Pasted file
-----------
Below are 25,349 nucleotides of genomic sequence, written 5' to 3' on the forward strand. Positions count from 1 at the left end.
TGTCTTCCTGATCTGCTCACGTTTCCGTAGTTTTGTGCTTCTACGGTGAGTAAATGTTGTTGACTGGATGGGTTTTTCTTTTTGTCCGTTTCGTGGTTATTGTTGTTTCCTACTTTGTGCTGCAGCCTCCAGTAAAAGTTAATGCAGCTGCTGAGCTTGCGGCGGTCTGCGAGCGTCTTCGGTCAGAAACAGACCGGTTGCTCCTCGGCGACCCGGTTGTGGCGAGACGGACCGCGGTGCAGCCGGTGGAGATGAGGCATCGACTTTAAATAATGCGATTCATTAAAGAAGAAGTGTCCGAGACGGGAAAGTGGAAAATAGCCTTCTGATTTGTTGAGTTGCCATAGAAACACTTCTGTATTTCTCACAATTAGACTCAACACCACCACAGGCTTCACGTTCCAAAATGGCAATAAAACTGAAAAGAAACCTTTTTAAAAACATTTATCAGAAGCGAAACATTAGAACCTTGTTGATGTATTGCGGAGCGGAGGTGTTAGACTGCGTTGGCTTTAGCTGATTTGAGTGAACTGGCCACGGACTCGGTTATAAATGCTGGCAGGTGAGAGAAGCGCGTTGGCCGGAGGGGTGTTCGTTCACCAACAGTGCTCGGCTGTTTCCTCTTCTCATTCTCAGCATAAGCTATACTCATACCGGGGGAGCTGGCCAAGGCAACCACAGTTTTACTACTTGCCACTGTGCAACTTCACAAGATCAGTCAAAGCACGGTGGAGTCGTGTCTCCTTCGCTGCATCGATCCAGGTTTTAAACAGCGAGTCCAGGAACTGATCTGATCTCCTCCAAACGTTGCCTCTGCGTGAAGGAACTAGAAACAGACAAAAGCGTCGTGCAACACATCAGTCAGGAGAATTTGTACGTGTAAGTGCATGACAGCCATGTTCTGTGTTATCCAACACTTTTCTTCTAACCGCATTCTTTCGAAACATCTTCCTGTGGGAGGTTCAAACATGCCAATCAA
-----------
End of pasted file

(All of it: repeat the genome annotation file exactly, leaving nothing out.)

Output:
Below are 25,349 nucleotides of genomic sequence, written 5' to 3' on the forward strand. Positions count from 1 at the left end.
TGTCTTCCTGATCTGCTCACGTTTCCGTAGTTTTGTGCTTCTACGGTGAGTAAATGTTGTTGACTGGATGGGTTTTTCTTTTTGTCCGTTTCGTGGTTATTGTTGTTTCCTACTTTGTGCTGCAGCCTCCAGTAAAAGTTAATGCAGCTGCTGAGCTTGCGGCGGTCTGCGAGCGTCTTCGGTCAGAAACAGACCGGTTGCTCCTCGGCGACCCGGTTGTGGCGAGACGGACCGCGGTGCAGCCGGTGGAGATGAGGCATCGACTTTAAATAATGCGATTCATTAAAGAAGAAGTGTCCGAGACGGGAAAGTGGAAAATAGCCTTCTGATTTGTTGAGTTGCCATAGAAACACTTCTGTATTTCTCACAATTAGACTCAACACCACCACAGGCTTCACGTTCCAAAATGGCAATAAAACTGAAAAGAAACCTTTTTAAAAACATTTATCAGAAGCGAAACATTAGAACCTTGTTGATGTATTGCGGAGCGGAGGTGTTAGACTGCGTTGGCTTTAGCTGATTTGAGTGAACTGGCCACGGACTCGGTTATAAATGCTGGCAGGTGAGAGAAGCGCGTTGGCCGGAGGGGTGTTCGTTCACCAACAGTGCTCGGCTGTTTCCTCTTCTCATTCTCAGCATAAGCTATACTCATACCGGGGGAGCTGGCCAAGGCAACCACAGTTTTACTACTTGCCACTGTGCAACTTCACAAGATCAGTCAAAGCACGGTGGAGTCGTGTCTCCTTCGCTGCATCGATCCAGGTTTTAAACAGCGAGTCCAGGAACTGATCTGATCTCCTCCAAACGTTGCCTCTGCGTGAAGGAACTAGAAACAGACAAAAGCGTCGTGCAACACATCAGTCAGGAGAATTTGTACGTGTAAGTGCATGACAGCCATGTTCTGTGTTATCCAACACTTTTCTTCTAACCGCATTCTTTCGAAACATCTTCCTGTGGGAGGTTCAAACATGCCAATCAA